ADOLF BUSCH: Complete Music for Solo Piano. Piano Sonata in C minor, Op. 25. Suite, Op. 60b. Four Intermezzi, etc. Jakob Fichert, piano. Toccata Classics TOCC 0245. Total Time: 87:05.
By Paul E. Robinson
DIGITAL REVIEW – Tulley Potter, in his biography of Adolf Busch, writes, “There is a 1906 photo of [Joseph] Joachim, two members of his quartet, and [Ernst von] Dohnányi playing chamber music in Bonn, with the 15-year-old Adolf Busch turning the pages for Dohnányi at the piano. This picture, taken in Beethoven’s home town, unites [Beethoven’s] greatest interpreter of the 19th century (Joachim) with his greatest interpreter of the 20th century (Busch).”
Thus Potter sets the stage, as it were, for this remarkable recording. One might question Potter’s extravagant praise of Adolf Busch (1891-1952), but there is no question that the young man went on to become one of the most eminent musicians of his time: Busch was in great demand as a solo violinist; he led the Busch Quartet, then among the foremost string quartets, for 30 years; he toured widely with pianist Rudolf Serkin, who also became his son-in-law; he founded the Lucerne Festival with his brother Fritz and Toscanini (1867-1957); and with Serkin he helped found the Marlboro Festival in Vermont just a year before he died.
In his spare time, this remarkable artist composed music of all kinds from symphonic and chamber music to works for his own instrument. He also wrote for the piano, and this new recording brings together everything he composed for that instrument. Incredibly, this is the first time that any of these pieces has been commercially recorded, and many of them are well worth hearing.
Most of the fourteen pieces gathered here are short, the most substantial being the 32-minute Piano Sonata in C minor, Op. 25, which was given its first performance in 1922 by then 19-year-old Rudolf Serkin in his Berlin recital debut. Serkin continued to perform the sonata throughout his career.
Although the first movement of the sonata is rather dark and thorny, it does have some soothing Brahmsian material that offers a welcome contrast. The second movement is a theme and variations, in which the theme and first four variations act as a slow movement, and the succeeding variations as a scherzo. The climax of the last movement – a complex fugue involving no fewer than four themes, including a recurrence of the second movement theme – seems to me too brief to be fully effective and the movement as a whole seems to end too abruptly; that said, this is, on the whole, an impressive piece that deserves to be played more often. Although pianist Jakob Fichert gives a good performance, ideally one would like to hear it played with more drive and passion. Unfortunately, Serkin never recorded it.
Among the shorter pieces on this CD are two little gems from the 1940s with unusual titles. The first of these, Allegro bizarro, BoO 21, offers surprising twists and turns as befits its title, and the second, Allegro vehemente, BoO 32, was written for Busch’s wife Frieda, who was in the last stages of a terminal illness. Its outer sections seem joyful, while the quieter middle section reminds us once again of the autumnal music of Brahms.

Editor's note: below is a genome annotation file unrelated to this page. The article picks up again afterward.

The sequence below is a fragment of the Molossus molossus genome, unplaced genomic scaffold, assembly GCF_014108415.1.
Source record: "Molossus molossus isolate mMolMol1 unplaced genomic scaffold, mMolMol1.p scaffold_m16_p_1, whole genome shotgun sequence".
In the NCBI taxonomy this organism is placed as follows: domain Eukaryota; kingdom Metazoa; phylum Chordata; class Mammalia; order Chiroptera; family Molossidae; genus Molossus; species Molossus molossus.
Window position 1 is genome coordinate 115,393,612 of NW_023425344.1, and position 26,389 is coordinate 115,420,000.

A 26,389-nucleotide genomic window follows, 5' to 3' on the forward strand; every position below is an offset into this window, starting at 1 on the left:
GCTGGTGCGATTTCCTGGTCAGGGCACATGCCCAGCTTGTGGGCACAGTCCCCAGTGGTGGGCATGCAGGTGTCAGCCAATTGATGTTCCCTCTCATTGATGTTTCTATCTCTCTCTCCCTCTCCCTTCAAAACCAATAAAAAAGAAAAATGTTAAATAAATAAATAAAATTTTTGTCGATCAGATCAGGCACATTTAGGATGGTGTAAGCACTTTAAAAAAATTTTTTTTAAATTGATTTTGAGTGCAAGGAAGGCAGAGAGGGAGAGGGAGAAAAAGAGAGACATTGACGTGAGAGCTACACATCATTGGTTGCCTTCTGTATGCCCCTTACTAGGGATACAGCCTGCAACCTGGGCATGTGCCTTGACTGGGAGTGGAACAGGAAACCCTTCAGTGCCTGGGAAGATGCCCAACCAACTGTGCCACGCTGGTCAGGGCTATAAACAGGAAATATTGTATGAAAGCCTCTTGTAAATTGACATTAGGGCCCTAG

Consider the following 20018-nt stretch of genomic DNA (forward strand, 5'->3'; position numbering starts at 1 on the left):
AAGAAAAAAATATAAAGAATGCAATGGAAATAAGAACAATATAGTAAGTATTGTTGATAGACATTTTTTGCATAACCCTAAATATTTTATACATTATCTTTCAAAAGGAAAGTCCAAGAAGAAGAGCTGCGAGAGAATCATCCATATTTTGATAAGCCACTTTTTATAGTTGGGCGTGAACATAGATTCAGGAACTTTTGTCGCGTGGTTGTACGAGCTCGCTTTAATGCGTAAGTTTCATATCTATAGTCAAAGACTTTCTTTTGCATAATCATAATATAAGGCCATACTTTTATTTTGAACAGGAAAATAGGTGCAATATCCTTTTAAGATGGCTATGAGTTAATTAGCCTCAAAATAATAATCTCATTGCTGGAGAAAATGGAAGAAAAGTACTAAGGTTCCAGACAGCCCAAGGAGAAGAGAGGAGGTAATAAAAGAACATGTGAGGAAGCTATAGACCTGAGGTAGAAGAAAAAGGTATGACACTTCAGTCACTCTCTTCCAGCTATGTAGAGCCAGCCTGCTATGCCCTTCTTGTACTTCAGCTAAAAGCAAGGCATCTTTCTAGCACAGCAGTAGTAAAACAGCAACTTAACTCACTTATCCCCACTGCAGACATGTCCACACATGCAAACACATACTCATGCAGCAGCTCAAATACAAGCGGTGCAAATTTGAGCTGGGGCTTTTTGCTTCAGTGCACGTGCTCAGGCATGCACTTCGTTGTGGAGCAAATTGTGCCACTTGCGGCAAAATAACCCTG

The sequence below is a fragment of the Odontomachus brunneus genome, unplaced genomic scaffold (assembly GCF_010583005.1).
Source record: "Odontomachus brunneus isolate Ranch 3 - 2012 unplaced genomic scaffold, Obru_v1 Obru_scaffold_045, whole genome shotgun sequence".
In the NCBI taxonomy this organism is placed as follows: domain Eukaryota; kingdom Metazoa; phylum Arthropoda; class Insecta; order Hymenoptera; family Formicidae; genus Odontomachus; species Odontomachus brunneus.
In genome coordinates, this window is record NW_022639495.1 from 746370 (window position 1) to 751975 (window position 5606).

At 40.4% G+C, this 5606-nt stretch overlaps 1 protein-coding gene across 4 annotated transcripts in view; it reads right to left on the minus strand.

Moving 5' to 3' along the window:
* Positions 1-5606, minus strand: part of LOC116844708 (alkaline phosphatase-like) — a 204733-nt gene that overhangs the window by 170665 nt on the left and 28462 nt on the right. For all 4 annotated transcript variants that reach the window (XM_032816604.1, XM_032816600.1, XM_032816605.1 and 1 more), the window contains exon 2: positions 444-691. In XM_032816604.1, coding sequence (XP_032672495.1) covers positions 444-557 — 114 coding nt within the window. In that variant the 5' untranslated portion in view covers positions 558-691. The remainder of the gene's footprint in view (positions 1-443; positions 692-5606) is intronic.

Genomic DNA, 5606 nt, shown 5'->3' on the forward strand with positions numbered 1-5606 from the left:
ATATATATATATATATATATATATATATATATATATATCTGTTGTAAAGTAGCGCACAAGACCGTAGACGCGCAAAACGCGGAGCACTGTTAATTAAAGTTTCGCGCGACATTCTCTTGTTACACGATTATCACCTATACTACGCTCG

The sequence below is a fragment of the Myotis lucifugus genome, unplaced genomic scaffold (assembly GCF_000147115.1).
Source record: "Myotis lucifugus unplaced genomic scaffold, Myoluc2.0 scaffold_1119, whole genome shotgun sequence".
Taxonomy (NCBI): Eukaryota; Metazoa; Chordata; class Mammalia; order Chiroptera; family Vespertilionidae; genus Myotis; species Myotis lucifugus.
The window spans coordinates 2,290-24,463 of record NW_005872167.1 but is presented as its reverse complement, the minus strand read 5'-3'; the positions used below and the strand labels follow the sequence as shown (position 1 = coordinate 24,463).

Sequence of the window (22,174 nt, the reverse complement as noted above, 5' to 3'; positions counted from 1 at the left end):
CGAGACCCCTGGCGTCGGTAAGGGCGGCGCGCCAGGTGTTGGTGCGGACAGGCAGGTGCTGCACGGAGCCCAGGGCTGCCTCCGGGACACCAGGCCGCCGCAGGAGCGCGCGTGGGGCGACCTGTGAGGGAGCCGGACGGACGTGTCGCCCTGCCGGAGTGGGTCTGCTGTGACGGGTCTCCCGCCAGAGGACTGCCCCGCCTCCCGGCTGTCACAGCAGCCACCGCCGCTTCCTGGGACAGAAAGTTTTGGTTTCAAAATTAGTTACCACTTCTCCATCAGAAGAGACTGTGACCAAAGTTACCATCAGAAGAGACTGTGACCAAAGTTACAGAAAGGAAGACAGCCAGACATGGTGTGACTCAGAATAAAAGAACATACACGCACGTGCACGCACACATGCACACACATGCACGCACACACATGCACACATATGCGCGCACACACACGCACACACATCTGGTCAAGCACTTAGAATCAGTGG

Listening to all of these piano pieces, which cover a period of 44 years of Busch’s life (1908 to 1952), one gets a pretty clear picture of the composer. The influence of Bach is strongly evident in Busch’s predilection for intricate counterpoint and elaborate fugal structures. That he was a leading interpreter of the music of Bach, including the works for solo violin and the Brandenburg Concertos, surely informed his own compositions.
In his youth, he befriended the older German composer Max Reger and became an exponent of Reger’s Violin Concerto, so it might be fair to say that Busch the composer was also strongly influenced by Reger. Another great influence surely was Brahms. Too young to have known Brahms personally, he certainly knew many musicians who had been close to the composer – above all Joachim, for whom Brahms wrote many of his works for violin. Time and again in his piano pieces, Busch comes close to quoting Brahms in quiet chordal sequences.
Many of the pieces were written for Rudolf Serkin, one of whose outstanding characteristics as an artist was intensity. I have no way of knowing how Serkin played his father-in-law’s music, but I suspect that he played it as he played everything else – as if his life depended on it. While Fichert, currently Principal Lecturer in Piano at Leeds College of Music, does not display that abandon, he deserves great credit for doing so much to promote Busch’s music through his performances and for the illuminating notes accompanying this CD.
Tully Potter made it his life’s work to document the life of Adolf Busch in his book Adolf Busch: the Life of an Honest Musician. A massive tome of 1,419 pages, it is available now in a two-volume edition from Toccata Press. Martin Anderson, founder and guiding light of both Toccata Press and Toccata Classics, has made it one of his priorities to keep Adolf Busch’s memory alive. In addition to the present release of a CD devoted to Busch’s piano music, Toccata Classics has released two volumes of Busch’s chamber works: (TOCC 0085) music for clarinet and strings and (TOCC 0293) music for clarinet with a variety of other instruments.
This new release on Toccata Classics is not only an important addition to the recorded legacy of Adolf Busch, it also has the distinction of containing more music – total time is more than 87 minutes – than almost any other CD recording in existence.
Paul E. Robinson is a Canadian conductor and broadcaster and the author of four books on conductors. He writes regularly about music for www.theartoftheconductor.com, www.musicaltoronto.org, and www.myscena.org.